1. Is there a way to create temporary cells? For example, if I would like to layout a number of elements and then check the ending cp for calculation purposes only – the cell is not intended to be instantiated. Currently, every cell must be named (or renamed due to naming conflict, which is outputted to the console), and further processing of the many cells seems to add a lot of time.
2. How do you instantiate a cell then immediately flatten it, similar to the way nd.strt is implemented? Otherwise, I end up with a lot of unneeded cells.
1. Cell creation and placing cells (the Nazca “put” method) in a layout are fundamentally two separate things and actually a core Nazca working principle. You can create a complete layout in a cell hierarchy, and as long as you do not instantiate the root cell of that hierarchy in a cell that is exported, it won’t be part of the exported layout. You can access all that cell’s information though and everything is calculated inside that root cell without ever putting it.
The cell renaming warning can always be resolved. Either by using the @hashme decorator, see https://nazca-design.org/hashme/ , or by assigning a cell to a variable instead of regenerating it multiple times in a function call.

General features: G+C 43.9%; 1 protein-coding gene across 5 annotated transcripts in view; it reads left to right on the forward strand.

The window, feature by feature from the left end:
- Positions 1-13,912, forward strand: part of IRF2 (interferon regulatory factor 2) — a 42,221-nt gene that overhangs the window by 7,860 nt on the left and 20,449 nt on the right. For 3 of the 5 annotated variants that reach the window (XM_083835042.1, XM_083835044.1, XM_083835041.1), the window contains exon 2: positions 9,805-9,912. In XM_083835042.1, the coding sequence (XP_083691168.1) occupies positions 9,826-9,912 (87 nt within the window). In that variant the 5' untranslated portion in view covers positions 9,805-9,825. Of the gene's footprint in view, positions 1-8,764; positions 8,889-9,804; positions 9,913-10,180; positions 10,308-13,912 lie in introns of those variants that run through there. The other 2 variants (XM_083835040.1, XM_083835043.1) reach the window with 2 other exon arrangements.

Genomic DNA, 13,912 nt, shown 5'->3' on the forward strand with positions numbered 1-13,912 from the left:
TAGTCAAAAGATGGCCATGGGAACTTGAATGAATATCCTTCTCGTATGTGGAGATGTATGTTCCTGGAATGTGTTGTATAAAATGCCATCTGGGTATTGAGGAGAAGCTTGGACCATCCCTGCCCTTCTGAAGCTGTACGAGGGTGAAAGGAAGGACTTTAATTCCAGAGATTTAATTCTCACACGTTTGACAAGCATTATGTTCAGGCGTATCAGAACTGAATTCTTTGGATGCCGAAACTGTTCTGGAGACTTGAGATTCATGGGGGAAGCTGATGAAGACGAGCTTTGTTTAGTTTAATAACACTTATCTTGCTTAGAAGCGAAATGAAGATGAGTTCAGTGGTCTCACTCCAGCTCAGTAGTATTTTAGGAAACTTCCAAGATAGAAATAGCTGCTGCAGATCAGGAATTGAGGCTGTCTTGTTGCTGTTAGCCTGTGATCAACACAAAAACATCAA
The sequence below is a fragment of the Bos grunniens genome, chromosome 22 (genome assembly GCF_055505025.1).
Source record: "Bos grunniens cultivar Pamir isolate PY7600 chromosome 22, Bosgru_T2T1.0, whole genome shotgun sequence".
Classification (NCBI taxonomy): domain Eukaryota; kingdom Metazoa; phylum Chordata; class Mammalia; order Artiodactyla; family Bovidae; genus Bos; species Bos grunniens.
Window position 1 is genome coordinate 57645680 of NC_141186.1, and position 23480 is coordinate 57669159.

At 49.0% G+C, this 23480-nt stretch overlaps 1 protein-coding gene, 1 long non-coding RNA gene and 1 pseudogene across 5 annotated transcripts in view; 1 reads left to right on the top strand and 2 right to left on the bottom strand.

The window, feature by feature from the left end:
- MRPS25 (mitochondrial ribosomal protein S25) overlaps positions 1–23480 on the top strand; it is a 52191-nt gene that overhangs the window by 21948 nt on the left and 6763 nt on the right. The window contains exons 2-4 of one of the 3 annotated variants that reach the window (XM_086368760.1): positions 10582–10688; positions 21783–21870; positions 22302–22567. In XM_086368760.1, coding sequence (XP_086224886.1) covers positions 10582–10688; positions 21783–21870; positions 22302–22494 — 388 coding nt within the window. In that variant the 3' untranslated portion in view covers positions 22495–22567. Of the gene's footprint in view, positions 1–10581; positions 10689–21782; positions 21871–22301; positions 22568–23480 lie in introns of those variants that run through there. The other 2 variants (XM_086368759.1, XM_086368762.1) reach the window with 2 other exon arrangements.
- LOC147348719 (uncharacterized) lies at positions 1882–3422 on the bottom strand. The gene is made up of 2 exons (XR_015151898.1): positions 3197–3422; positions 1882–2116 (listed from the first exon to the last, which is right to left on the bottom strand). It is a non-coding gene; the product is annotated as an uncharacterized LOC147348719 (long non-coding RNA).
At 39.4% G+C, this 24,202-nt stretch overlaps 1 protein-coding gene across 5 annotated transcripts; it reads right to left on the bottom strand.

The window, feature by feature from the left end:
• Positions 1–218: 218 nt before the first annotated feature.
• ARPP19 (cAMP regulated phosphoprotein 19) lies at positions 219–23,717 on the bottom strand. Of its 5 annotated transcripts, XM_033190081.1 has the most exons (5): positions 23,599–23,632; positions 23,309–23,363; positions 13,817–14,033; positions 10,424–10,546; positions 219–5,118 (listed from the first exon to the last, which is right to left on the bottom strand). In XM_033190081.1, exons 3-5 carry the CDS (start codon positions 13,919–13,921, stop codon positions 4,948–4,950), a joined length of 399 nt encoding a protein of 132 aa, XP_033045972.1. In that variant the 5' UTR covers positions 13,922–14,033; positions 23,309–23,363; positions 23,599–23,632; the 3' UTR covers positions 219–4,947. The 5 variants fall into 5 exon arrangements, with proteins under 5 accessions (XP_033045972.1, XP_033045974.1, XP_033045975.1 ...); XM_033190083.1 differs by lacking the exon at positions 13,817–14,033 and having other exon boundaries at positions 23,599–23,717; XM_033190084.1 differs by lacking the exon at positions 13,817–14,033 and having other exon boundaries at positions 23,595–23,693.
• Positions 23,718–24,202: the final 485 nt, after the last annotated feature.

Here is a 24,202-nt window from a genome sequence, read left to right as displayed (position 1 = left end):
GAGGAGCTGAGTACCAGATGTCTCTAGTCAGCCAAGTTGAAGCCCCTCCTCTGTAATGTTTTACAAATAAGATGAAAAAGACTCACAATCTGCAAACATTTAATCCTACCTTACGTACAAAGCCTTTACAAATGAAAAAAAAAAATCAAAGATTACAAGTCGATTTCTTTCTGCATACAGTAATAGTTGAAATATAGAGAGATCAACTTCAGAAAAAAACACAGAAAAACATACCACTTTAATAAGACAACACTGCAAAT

Another way to reuse the cell name is to delete it from the cellnames dictionary, which also gets rid of the cell itself (via Python garbage collection if you don’t keep a reference to an object). I think that what you describe you want to do is to generate a cell definition multiple times with the same name, each time read something from it and delete it. Something like this?:
import nazca as nd
with nd.Cell('name') as C:
# stuff in the cell
for i in range(100):
A = give_me_a_cell(i=i)
# read out stuff from cell A
2. nd.Cell(instantiate=False) makes instances of this cell resolve in their parent(s) upon export. Interconnects, mask elements (like nd.strt) and stubs have instantiate=False by default. New user cells have instantiate=True by default.